Of course, the main purpose of any business is to make a profit and client satisfaction is a vital part of this. Improving client satisfaction increases return custom, client loyalty and revenue as it provides a regular, guaranteed repeat income. By investing in our non-clinical colleagues, we are directly improving client satisfaction, as well as financial income, colleague morale and team efficiency. Colleagues that are confident in what they are saying or doing are faster, more productive and complete more tasks independently, rather than frequently stopping and having to ask for assistance. This makes this training not just beneficial for the team, but an investment for the practice financially.
Colleagues that are confident in what they are saying or doing are faster, more productive and complete more tasks independently
Often it is not the money, but the lack of value shown by management or clinical colleagues that increases non-clinical staff turnover. Therefore, by not investing in our non-clinical team, we are making them feel expendable and undervalued, which leads to staff leaving the profession. Financially, it is more beneficial to invest in our current staff members than it is to have to advertise for, interview and train new staff that may not be as interested in their new careers.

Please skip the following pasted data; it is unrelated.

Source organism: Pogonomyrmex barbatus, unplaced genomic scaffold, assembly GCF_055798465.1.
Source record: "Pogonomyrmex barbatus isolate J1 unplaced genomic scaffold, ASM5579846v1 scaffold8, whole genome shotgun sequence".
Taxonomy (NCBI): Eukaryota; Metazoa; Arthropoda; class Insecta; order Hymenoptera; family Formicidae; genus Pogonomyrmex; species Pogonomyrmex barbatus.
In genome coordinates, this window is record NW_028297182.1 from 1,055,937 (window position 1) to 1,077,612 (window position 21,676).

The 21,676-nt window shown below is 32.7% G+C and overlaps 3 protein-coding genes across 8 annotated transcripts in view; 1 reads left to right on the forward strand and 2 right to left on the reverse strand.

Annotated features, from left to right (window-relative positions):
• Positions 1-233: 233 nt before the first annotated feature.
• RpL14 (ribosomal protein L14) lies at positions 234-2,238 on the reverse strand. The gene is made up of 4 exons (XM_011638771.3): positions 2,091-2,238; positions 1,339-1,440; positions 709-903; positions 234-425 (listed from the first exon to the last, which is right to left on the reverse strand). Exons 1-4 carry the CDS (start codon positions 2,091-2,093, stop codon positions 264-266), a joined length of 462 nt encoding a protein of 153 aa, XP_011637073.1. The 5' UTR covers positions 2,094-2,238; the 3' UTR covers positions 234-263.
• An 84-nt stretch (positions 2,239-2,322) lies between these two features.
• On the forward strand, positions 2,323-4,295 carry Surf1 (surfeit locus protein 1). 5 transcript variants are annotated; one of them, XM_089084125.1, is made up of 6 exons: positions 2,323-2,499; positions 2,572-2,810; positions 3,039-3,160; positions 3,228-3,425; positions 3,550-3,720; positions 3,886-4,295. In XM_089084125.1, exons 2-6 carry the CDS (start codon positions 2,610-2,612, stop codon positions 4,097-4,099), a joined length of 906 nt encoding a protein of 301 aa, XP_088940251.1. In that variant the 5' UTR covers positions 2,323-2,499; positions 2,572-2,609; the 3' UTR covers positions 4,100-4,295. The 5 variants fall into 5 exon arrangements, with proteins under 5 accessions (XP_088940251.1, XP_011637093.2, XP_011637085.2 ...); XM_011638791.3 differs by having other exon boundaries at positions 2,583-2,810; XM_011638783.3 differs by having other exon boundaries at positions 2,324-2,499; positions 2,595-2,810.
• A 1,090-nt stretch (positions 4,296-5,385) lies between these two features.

Often it is not the money, but the lack of value shown by management or clinical colleagues that increases non-clinical staff turnover
I recently had a conversation with a receptionist colleague who was new to the role and one of the things they said stuck with me. She had only been in the role for five weeks and due to staff sickness was working on her own. A client came in with her dog who had been in a road traffic collision and had then unfortunately passed away at the practice. The owner was distraught and was crying uncontrollably in the waiting room. They did not want to go back in to see their pet, but they also could not bring themselves to leave. This left them in the waiting room.